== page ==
Part of the economic slowdown experienced by Rwanda in 2009 could be explained by severe liquidity problems faced by domestic banks, blocking private sector access to finance. The National Bank of Rwanda intervened to ease the money supply by reducing reserve requirements from 8% to 5% in early 2009 and cut its policy rates (key repo rate) to increase the liquidity position of commercial banks. Banks responded, albeit slowly, and domestic credit expanded by 9.4% in the first three quarters of 2010 – the bulk of it being extended to the construction and services sectors. Deposit rates showed signs of picking up during the liquidity crunch to 9% but gradually eased to 6.7% as of September 2010.

By end of 2008, the consumer price index in Rwanda reached a record high of 22.3% reflecting partly the sharp increase in world food and oil prices as well as the monetary expansion of the previous year. By the end of 2009, inflation declined to 5.7% as overall import prices declined, and food prices stabilised due to a better harvest and slower growth in the money supply. In 2010, inflation declined further, reaching its lowest point in October 2010 at 0.2%. The annual average for 2010 was estimated to be 2.3% with a potential of rising in 2011 due to the surge in world prices for petroleum.

External Position

Exports suffered in 2009 due to reduced global demand for coffee and tea. In 2010, between January and September, overall receipts from exports approached USD 186 million, coffee and tea alone contributing close to 48% of export receipts. With minerals, the share reached 67% of total exports, underlying the dependency of exports on primary products. Import bills in 2010 were close to USD 998 million and almost two-thirds of it went to import capital and intermediate goods. The rise in import bills is partly explained by the shift in the direction of trade towards the East African Community and the COMESA free trade area where import barriers have been reduced considerably.

As a result, the current account balance registered an estimated deficit of 6.6% of GDP in 2010 and is projected to hit 9.1% in 2011 before falling again to 6.4% (Table 1). 

A rise in private direct investment bolstered the balance of payments in 2009 helping it achieve a surplus to the tune of USD 139 million that in effect raised the country’s reserve to 6.2 months of imports (up by 1.2 months from the previous year). In 2010, the overall balance of payments was expected to experience a moderate deficit of USD 9.4 million, reducing slightly the reserve position by a small margin from its 2009 level.

Rwanda’s level of debt is one of the lowest in sub-Saharan Africa, partly due to substantial debt relief (which amounted close to USD 1.5 billion in 2005) and the government’s prudent debt management. In 2010, Rwanda’s external debt was less than 5% of GDP while the average for sub-Saharan Africa was close to 23% and that of the EAC 26% and about 30% for Low Income Countries (LIC).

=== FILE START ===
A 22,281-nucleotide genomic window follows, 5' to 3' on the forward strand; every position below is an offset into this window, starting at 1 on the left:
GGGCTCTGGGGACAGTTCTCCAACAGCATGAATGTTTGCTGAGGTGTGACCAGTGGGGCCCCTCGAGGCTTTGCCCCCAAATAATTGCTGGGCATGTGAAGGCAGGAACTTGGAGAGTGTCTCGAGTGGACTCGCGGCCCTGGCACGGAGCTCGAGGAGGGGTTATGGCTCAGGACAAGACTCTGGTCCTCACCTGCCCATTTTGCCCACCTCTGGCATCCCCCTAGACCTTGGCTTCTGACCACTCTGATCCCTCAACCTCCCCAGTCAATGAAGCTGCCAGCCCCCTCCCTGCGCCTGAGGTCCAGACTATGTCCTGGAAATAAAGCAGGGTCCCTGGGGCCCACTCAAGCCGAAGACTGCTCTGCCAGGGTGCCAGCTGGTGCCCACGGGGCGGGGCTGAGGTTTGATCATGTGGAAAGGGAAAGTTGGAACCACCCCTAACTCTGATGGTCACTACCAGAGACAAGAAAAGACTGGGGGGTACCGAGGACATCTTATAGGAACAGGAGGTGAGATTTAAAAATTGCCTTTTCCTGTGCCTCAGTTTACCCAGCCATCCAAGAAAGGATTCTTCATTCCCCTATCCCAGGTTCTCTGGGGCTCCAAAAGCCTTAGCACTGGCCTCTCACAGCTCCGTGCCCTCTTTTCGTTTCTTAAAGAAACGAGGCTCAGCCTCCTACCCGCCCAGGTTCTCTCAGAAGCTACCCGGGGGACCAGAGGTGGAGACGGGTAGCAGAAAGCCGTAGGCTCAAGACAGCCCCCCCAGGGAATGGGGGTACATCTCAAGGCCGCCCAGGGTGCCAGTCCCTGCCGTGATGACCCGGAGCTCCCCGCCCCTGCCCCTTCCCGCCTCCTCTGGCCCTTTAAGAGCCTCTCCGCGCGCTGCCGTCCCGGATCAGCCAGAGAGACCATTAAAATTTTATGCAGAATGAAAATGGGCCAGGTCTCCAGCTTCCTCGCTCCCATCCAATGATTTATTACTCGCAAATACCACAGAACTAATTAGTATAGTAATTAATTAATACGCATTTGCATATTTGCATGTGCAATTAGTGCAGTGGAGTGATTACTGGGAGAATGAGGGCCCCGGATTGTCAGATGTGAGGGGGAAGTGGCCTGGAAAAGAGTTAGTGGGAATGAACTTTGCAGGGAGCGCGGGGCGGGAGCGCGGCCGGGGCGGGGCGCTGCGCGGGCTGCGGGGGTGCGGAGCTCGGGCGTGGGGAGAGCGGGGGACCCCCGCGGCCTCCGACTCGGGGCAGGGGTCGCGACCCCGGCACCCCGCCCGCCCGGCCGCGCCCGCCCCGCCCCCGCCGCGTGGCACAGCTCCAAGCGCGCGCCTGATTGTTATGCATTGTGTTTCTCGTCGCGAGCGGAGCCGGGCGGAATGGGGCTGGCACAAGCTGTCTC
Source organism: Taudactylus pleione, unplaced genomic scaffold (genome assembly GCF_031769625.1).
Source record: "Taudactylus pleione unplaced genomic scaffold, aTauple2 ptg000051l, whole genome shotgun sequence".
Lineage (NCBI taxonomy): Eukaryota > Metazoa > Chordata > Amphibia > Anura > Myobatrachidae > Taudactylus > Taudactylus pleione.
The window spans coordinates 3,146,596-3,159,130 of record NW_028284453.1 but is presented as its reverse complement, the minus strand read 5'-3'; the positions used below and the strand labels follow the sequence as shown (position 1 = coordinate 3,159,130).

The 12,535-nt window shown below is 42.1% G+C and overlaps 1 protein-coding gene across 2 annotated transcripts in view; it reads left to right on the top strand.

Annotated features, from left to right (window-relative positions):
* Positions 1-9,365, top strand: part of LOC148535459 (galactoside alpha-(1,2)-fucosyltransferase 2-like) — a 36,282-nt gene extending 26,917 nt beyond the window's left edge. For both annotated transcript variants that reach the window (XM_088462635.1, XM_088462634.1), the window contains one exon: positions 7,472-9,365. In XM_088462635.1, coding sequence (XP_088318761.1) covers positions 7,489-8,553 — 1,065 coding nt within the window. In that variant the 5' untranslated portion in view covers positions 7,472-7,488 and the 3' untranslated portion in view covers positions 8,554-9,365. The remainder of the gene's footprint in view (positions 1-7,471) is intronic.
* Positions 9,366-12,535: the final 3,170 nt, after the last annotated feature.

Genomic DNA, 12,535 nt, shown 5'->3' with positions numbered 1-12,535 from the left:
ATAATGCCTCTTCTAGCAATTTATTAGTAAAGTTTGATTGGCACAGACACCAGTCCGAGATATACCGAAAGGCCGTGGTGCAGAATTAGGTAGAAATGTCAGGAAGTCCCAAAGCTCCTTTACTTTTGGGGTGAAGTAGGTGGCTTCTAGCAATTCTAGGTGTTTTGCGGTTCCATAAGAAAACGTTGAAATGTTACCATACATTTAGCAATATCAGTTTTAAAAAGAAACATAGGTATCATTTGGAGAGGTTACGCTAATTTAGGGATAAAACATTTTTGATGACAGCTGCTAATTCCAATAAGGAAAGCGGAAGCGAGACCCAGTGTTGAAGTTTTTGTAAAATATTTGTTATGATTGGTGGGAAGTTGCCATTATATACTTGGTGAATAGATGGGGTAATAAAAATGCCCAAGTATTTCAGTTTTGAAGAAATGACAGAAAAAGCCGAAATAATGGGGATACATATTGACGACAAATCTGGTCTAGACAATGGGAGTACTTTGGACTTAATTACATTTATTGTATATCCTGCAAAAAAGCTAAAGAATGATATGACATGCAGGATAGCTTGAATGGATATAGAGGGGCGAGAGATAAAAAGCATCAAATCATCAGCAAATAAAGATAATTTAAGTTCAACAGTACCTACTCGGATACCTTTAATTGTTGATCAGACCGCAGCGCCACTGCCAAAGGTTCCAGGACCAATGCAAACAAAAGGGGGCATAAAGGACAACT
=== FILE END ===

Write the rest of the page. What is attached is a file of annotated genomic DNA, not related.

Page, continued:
Table 5: Current account (percentage of GDP)

  2002 2007 2008 2009 2010 2011 2012
Trade balance -8.2 -10.8 -14.6 -15.8 -18.7 -20.5 -21
Exports of goods (f.o.b.) 3.9 4.7 4.1 3.7 3.9 3.6 3.4
Imports of goods (f.o.b.) 12.1 15.5 18.7 19.5 22.6 24.1 24.4
Services -8.2 -3.3 -1.7 -3.4 0.2 -0.5 4.2
Factor income -1.1 -0.5 -0.7 -0.7 -0.7 -0.9 -1.1
Current transfers 8.5 12.3 11 11.5 12.5 12.8 11.4
Current account balance -9 -2.2 -6 -8.4 -6.7 -9.1 -6.5

Source:Data from the National Bank of Rwanda; estimates (e) and projections (p) based on authors’ calculations.

Figures for 2010 are estimates; for 2011 and later are projections.

Figure 2: Stock of total external debt (percentage of GDP) and debt service (percentage of exports of goods and services)

Source:IMF and local authorities’ data; estimates and projections based on authors’ calculations.

Figures for 2010 are estimates; for 2011 and later are projections.

Structural Issues

Private Sector Development

Rwanda is one of the leading reformers in the world when it comes to creating a private sector conducive to doing business. It ranked 58th out of 183 in the 2011 World Bank’s Doing Business report, the first country in sub-Saharan Africa to be ranked so highly.  Within Africa, Rwanda has gone from a rank of only 37th in 2006, more or less on the same level as its neighbour Burundi,  to 5th in 2011, surpassing all other members of the East African Economic Community. Some of the dramatic changes the country has made include the reduction of the number of days required to start a business to just one, the minimum possible time it takes anywhere in the world. For businesses, the number of days required to obtain construction permits fell from 210 days to just less than 30 days.  The effort of the government to automate custom clearance is expected to facilitate cross-border trade by significantly reducing the time it takes to process necessary the paper work.